The Heroes writers can’t find original ways to deal with superpowers, but the audio designers have some good ideas concerning the sound effects that accompany the superpowers. Highlights include the stereo attack of mind-reading, the modulated wind of super speed, the bass-intensified flame throwing, and the multi-channel scream of warping. The only power effect that doesn’t sound that impressive is the electric beam throwing, which sounds like a sound effect CD sample. But even when things are at their most subtle and quite there isn’t a lot of blank space, and when we’re meant to notice a given effect there’s no chance of us missing it. Lossless DTS-HD audio doesn’t serve all television, but it certainly serves television that acts like a blockbuster movie. The series music gets points for not sounding like anything else on television, and for playing against the obvious on screen emotions at some points (on purpose?), but most of the time it reminds me too much of the kind of New Age stuff they play at the local Yoga studio. The constant presence of the music is trying, but keeps the track busy in all channels, even if the rears are act more as echo channels than discreet channels most of the time. All throughout the pertinent dialogue doesn’t get lost in the mess, is consistent volume-wise, and of course, crystal clear.
If they aren’t going to give their fans good writing or compelling stories, they might as well give them their money’s worth on the Blu-ray set. Well, assuming those fans have a better Blu-ray player than me. My Profile 1.0 player won’t play the U-Control picture in picture stuff, only the ‘Hero Connections Bios’. I imagine I’m missing quite a bit considering the relative brevity of the collection’s featurettes, and lack of audio only commentary tracks. Each disc features an addition ‘connection network’ screen, which supplies the same character info as the pop-up factoids, just in case you didn’t feel like having a fourth of the screen taken over with graphics.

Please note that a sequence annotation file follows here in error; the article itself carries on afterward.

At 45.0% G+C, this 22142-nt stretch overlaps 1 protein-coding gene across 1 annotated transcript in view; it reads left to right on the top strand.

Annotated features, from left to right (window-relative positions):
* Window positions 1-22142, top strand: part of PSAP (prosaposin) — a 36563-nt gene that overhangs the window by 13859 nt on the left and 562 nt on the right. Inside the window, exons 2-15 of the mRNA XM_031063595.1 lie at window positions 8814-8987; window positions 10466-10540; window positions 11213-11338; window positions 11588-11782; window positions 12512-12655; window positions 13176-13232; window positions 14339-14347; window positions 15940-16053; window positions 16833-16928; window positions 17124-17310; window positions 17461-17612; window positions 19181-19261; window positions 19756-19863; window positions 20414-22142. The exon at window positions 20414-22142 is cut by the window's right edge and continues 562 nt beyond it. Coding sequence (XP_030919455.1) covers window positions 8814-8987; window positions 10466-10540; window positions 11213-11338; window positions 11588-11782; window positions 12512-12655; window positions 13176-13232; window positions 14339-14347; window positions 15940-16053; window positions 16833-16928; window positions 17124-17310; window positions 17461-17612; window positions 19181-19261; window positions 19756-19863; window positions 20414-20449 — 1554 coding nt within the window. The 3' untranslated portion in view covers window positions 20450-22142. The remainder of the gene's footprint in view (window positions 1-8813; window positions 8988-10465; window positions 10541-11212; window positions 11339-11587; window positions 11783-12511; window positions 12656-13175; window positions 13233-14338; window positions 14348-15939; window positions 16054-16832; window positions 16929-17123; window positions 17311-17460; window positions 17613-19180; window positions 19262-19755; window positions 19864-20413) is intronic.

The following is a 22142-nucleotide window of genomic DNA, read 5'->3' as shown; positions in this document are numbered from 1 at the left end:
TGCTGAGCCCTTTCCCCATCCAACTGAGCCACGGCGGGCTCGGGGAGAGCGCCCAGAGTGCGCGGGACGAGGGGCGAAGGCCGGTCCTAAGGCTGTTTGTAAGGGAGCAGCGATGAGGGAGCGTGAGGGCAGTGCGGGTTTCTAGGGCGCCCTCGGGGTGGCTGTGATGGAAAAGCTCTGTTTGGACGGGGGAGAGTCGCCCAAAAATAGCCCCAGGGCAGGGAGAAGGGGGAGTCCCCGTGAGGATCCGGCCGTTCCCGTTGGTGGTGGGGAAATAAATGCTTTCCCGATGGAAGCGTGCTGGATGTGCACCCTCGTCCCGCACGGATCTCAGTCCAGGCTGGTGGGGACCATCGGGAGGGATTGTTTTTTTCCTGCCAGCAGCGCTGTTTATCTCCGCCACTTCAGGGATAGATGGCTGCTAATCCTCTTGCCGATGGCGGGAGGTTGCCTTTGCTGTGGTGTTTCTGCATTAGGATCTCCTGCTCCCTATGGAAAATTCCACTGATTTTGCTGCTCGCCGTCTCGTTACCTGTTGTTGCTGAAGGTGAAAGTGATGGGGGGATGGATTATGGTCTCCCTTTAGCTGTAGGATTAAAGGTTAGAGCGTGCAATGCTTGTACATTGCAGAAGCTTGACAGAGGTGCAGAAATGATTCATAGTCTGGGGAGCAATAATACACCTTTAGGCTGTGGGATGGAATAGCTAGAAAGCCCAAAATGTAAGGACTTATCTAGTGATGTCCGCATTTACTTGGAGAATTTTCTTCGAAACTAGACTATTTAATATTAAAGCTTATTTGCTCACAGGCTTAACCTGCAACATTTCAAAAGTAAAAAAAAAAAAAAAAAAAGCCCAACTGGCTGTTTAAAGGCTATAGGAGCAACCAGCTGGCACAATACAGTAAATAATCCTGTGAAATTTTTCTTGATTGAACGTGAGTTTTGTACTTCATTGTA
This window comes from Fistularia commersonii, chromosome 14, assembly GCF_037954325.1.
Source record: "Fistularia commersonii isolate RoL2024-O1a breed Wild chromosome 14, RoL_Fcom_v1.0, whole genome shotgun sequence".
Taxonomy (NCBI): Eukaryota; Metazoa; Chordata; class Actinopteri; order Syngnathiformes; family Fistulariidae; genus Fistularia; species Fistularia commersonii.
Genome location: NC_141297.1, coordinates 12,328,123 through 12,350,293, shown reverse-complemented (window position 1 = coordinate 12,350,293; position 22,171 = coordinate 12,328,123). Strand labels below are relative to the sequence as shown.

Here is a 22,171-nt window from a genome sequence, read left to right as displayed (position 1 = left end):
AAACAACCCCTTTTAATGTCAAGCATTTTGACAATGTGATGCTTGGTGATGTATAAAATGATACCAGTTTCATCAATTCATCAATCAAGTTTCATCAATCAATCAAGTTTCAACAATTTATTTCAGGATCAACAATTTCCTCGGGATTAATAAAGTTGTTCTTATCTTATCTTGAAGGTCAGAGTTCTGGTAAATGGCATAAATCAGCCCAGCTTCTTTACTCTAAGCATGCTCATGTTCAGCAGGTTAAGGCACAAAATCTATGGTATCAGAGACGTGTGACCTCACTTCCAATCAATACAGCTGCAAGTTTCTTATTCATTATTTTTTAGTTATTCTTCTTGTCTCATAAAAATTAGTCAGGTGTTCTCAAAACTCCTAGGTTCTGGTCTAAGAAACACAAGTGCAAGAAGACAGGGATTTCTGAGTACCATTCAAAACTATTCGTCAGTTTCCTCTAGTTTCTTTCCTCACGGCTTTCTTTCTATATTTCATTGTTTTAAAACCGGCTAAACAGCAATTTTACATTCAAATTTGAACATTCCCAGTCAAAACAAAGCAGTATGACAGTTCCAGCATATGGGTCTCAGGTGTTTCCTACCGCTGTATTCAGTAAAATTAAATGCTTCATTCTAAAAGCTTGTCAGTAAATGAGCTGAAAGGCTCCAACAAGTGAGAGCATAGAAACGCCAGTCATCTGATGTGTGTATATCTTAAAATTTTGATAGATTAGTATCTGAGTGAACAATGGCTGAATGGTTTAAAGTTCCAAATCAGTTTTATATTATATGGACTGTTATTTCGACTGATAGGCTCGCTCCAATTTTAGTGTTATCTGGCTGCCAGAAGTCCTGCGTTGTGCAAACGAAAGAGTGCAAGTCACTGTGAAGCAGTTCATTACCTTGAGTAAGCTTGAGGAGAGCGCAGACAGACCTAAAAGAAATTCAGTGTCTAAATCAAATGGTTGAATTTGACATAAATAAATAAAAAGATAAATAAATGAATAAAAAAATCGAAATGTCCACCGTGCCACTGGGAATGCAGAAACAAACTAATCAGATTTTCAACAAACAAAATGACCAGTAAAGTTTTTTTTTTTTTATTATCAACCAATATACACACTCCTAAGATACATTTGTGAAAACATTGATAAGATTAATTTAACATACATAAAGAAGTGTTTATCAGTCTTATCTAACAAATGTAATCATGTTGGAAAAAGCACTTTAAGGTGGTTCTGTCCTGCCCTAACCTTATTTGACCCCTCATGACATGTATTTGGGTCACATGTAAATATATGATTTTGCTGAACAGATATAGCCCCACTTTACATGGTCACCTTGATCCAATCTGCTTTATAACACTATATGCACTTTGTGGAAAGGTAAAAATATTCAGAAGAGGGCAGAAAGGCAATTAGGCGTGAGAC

In addition to these consistent extras are a series of deleted scenes and featurettes. Disc one features thirteen deleted scenes (with a ‘play all’ option, in SD) and a single featurette entitled ‘The Super Powers of Heroes’ (08:00, HD), which explores the physical effects and stunts, and the process of staging things for the camera. Disc two features ten deleted scenes, ‘Completing the Scene’ (07:50, HD), a look at the show’s constantly impressive digital effects, three ‘Alternate Stories’ (see below), and a pretend commercial for the Pinhearst Company. Disc three features six deleted scenes, ‘The Prop Box’ (05:30, HD), a look at props, and a Tim Sale art gallery. Disc four features a single deleted scene, and four ‘Genetics of a Scene’ featurettes (‘Exploring Claire’s Mind’, ‘Speedster Steals the Formula’, ‘Throwing Thoughts’, and ‘Lights, Camera, Beeman’, totaling 20:30, in SD). The ‘Genetics of a Scene’ bits include behind the scenes information on gore effects, the creation of the new Flash-based character and her effects, on-the-street filming, and director Greg Beeman. The final disc houses six deleted scenes, and two featurettes. ‘The Writer’s Forum’ (13:30, HD) sees Kring and two of the show’s writers discussing their season three accomplishments, with focus placed on the over-arcing themes of each of the season’s two parts. ‘Building Coyote Sands’ (10:50, HD) takes a look behind the scenes of the construction of one of the season’s last act sets.